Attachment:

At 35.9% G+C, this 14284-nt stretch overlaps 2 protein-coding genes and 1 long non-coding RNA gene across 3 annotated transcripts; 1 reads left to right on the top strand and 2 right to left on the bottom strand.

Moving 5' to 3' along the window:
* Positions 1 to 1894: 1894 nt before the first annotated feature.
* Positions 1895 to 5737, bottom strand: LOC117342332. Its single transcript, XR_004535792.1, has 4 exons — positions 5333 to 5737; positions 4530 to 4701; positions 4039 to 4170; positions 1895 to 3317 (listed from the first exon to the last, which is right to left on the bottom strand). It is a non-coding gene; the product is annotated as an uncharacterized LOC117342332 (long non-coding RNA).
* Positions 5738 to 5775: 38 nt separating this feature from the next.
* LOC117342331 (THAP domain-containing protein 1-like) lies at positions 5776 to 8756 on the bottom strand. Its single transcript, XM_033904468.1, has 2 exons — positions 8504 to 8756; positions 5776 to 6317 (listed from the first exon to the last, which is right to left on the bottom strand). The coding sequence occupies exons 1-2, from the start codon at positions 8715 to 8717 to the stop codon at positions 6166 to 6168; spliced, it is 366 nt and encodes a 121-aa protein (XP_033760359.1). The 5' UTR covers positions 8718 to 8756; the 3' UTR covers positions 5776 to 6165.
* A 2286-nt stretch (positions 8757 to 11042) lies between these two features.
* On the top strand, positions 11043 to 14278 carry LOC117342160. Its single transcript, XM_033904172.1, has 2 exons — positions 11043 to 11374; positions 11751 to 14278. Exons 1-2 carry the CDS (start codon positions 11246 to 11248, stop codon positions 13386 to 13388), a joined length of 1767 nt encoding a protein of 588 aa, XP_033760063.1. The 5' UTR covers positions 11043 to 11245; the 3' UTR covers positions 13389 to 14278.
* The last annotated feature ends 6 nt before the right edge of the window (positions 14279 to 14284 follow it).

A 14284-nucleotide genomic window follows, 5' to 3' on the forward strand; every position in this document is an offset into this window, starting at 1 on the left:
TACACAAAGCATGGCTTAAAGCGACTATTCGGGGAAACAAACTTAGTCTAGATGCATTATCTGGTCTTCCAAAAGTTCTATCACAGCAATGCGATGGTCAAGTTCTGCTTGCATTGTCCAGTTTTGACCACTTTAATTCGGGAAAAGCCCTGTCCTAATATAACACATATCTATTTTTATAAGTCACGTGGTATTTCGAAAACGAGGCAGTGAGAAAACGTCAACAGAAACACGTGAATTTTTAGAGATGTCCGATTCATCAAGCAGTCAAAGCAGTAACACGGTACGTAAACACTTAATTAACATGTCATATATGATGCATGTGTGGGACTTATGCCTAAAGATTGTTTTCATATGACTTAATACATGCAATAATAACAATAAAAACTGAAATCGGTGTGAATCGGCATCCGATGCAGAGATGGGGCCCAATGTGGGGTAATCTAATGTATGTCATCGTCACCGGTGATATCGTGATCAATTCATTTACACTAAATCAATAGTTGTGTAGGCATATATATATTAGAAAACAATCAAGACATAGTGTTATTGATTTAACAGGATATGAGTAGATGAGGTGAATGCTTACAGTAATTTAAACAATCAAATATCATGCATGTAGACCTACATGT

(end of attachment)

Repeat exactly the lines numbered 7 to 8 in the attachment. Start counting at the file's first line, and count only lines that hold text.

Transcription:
* A 2286-nt stretch (positions 8757 to 11042) lies between these two features.
* On the top strand, positions 11043 to 14278 carry LOC117342160. Its single transcript, XM_033904172.1, has 2 exons — positions 11043 to 11374; positions 11751 to 14278. Exons 1-2 carry the CDS (start codon positions 11246 to 11248, stop codon positions 13386 to 13388), a joined length of 1767 nt encoding a protein of 588 aa, XP_033760063.1. The 5' UTR covers positions 11043 to 11245; the 3' UTR covers positions 13389 to 14278.